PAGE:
I am a first time offender and I am fortunate compared to many other men in prison. I don’t think a day goes by without being conscious of the gift that life has given me. I am a success due to the Last Mile program, but also as a result of surviving in prison, and remaining positive.
I believe in myself. I have motivation, hunger to achieve, purpose, and passion. To be passionate about something is the key to being successful, whether you’re in prison or not. Being in prison has made me recognize and evolve these attributes, but it has been a very expensive and costly way to discover that they existed within me.

Maybe some people need to go to prison?

In taking control of my life, I have learned to use the positive tools I have received and apply them to everything, and to work on my short comings to the best of my ability.

I am working on thinking positive, being positive and building a defense against negativity.

I will have short term goals planned out and long term goals set for myself. For example I will be going back to school for computer science, and hone my skills in business. I will also be looking towards volunteering in my community, beginning to give back.
But success will also involve my support system on the outside, like my wonderful wife and family. A strong family ecosystem is critical. Being with positive people in essential. I don’t plan to come back to prison. One time is enough to know that it is not for me.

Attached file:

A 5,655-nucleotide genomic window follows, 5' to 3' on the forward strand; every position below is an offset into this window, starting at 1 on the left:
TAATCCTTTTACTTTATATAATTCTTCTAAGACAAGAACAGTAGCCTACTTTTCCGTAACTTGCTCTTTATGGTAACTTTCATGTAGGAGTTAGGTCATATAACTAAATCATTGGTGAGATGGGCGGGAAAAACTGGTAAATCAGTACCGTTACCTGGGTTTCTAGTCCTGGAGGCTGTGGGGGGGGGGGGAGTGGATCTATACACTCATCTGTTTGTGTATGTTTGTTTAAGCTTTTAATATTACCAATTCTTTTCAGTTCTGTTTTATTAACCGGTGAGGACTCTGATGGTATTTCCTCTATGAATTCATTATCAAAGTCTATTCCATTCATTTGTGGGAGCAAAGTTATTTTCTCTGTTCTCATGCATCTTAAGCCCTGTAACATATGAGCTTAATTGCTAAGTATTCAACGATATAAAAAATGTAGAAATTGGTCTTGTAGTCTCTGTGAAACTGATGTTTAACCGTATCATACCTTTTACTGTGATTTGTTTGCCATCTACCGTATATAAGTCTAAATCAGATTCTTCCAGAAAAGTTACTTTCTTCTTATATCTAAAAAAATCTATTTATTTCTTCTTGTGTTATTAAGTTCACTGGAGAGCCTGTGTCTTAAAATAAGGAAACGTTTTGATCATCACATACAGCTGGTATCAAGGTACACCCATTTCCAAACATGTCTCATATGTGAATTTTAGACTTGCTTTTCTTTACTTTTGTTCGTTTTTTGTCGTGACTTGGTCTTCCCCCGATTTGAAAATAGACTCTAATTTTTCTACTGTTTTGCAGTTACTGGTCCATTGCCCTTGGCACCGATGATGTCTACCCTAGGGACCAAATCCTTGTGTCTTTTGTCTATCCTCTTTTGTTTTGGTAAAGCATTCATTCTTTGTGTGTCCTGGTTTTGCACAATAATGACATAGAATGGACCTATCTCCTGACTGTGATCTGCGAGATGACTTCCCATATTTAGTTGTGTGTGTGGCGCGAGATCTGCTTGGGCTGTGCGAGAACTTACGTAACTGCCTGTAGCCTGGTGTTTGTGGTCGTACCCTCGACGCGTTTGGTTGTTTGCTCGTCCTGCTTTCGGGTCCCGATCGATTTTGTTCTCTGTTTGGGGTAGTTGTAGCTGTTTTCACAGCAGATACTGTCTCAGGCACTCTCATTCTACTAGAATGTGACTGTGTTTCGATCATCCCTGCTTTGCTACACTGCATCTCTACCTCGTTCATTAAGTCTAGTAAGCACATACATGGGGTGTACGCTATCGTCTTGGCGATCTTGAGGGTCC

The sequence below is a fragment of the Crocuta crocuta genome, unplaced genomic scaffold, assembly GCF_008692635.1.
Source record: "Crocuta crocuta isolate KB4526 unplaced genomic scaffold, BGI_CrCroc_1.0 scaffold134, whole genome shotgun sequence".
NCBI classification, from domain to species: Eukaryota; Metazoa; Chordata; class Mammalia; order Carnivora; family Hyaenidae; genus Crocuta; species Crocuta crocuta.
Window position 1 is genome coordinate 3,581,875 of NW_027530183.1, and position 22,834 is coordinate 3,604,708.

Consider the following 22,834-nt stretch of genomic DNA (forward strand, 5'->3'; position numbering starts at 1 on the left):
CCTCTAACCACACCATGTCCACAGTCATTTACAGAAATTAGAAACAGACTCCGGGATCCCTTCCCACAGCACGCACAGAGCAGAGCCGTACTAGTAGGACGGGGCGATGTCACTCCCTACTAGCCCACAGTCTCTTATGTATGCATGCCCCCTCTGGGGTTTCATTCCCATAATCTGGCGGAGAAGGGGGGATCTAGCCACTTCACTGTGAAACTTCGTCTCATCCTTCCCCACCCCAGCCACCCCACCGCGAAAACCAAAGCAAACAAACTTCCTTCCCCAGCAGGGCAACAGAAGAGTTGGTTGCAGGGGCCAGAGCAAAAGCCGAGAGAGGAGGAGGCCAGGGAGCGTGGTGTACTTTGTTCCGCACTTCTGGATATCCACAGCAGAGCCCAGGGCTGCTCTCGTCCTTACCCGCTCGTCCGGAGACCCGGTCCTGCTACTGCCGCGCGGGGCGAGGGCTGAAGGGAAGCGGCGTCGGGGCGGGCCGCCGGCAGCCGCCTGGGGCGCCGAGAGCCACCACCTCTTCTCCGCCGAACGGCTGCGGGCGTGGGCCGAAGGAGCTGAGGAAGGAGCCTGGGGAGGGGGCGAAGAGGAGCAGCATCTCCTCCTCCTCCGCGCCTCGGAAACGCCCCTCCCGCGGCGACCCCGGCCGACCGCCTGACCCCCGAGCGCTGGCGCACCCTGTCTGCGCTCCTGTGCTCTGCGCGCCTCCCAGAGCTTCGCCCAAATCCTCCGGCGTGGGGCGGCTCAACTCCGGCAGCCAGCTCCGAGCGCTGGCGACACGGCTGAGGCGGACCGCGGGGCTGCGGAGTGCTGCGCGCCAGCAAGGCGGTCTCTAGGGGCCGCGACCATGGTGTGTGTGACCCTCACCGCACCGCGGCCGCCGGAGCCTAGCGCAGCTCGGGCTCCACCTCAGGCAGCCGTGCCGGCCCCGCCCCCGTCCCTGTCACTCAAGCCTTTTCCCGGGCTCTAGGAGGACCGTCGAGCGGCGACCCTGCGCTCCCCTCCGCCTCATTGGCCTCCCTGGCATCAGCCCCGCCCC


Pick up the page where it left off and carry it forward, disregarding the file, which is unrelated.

I will be absorbed with living in the moment and sharing my time with my wife.

I will be more involved with nurturing the bridges of opportunity with other successful people and working towards achieving a balance in life. Giving back to the community is crucial to success, and that is something I did not take full advantage of while I was free.

Now I will.


Regaining My Self Worth

Posted on Apr 17, 2014 in Featured


Phoeun You

San Quentin State Prison


I will not preach about why I am in prison or how bad I was before I entered prison. However, I will share with you my experiences about how stressful life is inside prison and how bad it is to be doing time.

Imagine yourself as a lifer from an early age. All your freedom and fun you would’ve experienced is now gone. Just sitting here inside these walls, with only limited things to do. I can’t help but think about the good ol’ days. I try not to, but at times my mind seems to always wonder on its own: thinking about my family and friends, how they are doing, and the pain that I’ve caused them. I can still clearly remember looking back in the courtroom, to see the tears as they rolled down my mother’s and sister’s faces, as they heard the verdict-”guilty.”

To this day, I continue to worry from hearing news of my mother having diabetes, and my sister murdered by a jealous boyfriend. My heart aches and misses them dearly. Besides my family, there are also the simple pleasures of life that I miss: beautiful girls, home cooked meals, and the son I still haven’t yet met. I often think of them, and the simple things. I try to picture how my life would have been like if I was a free man.